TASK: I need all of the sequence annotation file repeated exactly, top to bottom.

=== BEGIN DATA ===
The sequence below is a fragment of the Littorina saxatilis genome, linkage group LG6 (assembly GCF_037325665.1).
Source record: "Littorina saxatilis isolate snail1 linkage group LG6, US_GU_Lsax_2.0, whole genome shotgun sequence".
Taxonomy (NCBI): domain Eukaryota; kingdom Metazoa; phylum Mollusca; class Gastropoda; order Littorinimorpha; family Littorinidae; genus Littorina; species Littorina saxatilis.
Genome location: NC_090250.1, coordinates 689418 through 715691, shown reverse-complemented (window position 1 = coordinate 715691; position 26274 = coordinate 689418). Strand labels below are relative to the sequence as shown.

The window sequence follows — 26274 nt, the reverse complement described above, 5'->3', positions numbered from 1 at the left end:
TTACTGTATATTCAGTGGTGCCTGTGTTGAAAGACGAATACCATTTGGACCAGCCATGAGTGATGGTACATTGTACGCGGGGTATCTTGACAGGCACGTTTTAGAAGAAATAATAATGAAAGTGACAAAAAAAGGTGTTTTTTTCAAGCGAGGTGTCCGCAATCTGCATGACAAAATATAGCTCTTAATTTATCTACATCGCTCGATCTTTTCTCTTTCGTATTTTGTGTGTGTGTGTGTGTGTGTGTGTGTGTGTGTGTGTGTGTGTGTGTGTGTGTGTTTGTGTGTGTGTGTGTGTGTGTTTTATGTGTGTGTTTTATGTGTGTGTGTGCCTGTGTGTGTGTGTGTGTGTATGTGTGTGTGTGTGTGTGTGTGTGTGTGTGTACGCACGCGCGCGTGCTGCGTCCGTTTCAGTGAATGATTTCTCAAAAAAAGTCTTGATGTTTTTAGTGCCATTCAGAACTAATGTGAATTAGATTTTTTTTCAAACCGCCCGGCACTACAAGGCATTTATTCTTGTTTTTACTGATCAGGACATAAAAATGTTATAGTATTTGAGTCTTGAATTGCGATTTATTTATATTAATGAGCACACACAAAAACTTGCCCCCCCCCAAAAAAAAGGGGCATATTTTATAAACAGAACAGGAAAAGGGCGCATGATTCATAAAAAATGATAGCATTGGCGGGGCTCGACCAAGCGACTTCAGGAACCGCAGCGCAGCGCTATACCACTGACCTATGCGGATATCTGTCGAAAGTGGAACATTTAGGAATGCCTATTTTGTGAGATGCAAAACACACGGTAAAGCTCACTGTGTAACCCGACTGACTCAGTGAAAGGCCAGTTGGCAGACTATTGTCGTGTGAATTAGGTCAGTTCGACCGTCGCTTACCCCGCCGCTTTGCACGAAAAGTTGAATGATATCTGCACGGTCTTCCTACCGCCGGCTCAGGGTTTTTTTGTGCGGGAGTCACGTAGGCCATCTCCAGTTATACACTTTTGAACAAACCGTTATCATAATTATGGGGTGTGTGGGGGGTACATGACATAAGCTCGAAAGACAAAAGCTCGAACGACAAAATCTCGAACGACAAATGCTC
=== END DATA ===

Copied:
The sequence below is a fragment of the Littorina saxatilis genome, linkage group LG6 (assembly GCF_037325665.1).
Source record: "Littorina saxatilis isolate snail1 linkage group LG6, US_GU_Lsax_2.0, whole genome shotgun sequence".
Taxonomy (NCBI): domain Eukaryota; kingdom Metazoa; phylum Mollusca; class Gastropoda; order Littorinimorpha; family Littorinidae; genus Littorina; species Littorina saxatilis.
Genome location: NC_090250.1, coordinates 689418 through 715691, shown reverse-complemented (window position 1 = coordinate 715691; position 26274 = coordinate 689418). Strand labels below are relative to the sequence as shown.

The window sequence follows — 26274 nt, the reverse complement described above, 5'->3', positions numbered from 1 at the left end:
TTACTGTATATTCAGTGGTGCCTGTGTTGAAAGACGAATACCATTTGGACCAGCCATGAGTGATGGTACATTGTACGCGGGGTATCTTGACAGGCACGTTTTAGAAGAAATAATAATGAAAGTGACAAAAAAAGGTGTTTTTTTCAAGCGAGGTGTCCGCAATCTGCATGACAAAATATAGCTCTTAATTTATCTACATCGCTCGATCTTTTCTCTTTCGTATTTTGTGTGTGTGTGTGTGTGTGTGTGTGTGTGTGTGTGTGTGTGTGTGTGTGTGTGTTTGTGTGTGTGTGTGTGTGTGTTTTATGTGTGTGTTTTATGTGTGTGTGTGCCTGTGTGTGTGTGTGTGTGTATGTGTGTGTGTGTGTGTGTGTGTGTGTGTGTACGCACGCGCGCGTGCTGCGTCCGTTTCAGTGAATGATTTCTCAAAAAAAGTCTTGATGTTTTTAGTGCCATTCAGAACTAATGTGAATTAGATTTTTTTTCAAACCGCCCGGCACTACAAGGCATTTATTCTTGTTTTTACTGATCAGGACATAAAAATGTTATAGTATTTGAGTCTTGAATTGCGATTTATTTATATTAATGAGCACACACAAAAACTTGCCCCCCCCCAAAAAAAAGGGGCATATTTTATAAACAGAACAGGAAAAGGGCGCATGATTCATAAAAAATGATAGCATTGGCGGGGCTCGACCAAGCGACTTCAGGAACCGCAGCGCAGCGCTATACCACTGACCTATGCGGATATCTGTCGAAAGTGGAACATTTAGGAATGCCTATTTTGTGAGATGCAAAACACACGGTAAAGCTCACTGTGTAACCCGACTGACTCAGTGAAAGGCCAGTTGGCAGACTATTGTCGTGTGAATTAGGTCAGTTCGACCGTCGCTTACCCCGCCGCTTTGCACGAAAAGTTGAATGATATCTGCACGGTCTTCCTACCGCCGGCTCAGGGTTTTTTTGTGCGGGAGTCACGTAGGCCATCTCCAGTTATACACTTTTGAACAAACCGTTATCATAATTATGGGGTGTGTGGGGGGTACATGACATAAGCTCGAAAGACAAAAGCTCGAACGACAAAATCTCGAACGACAAATGCTC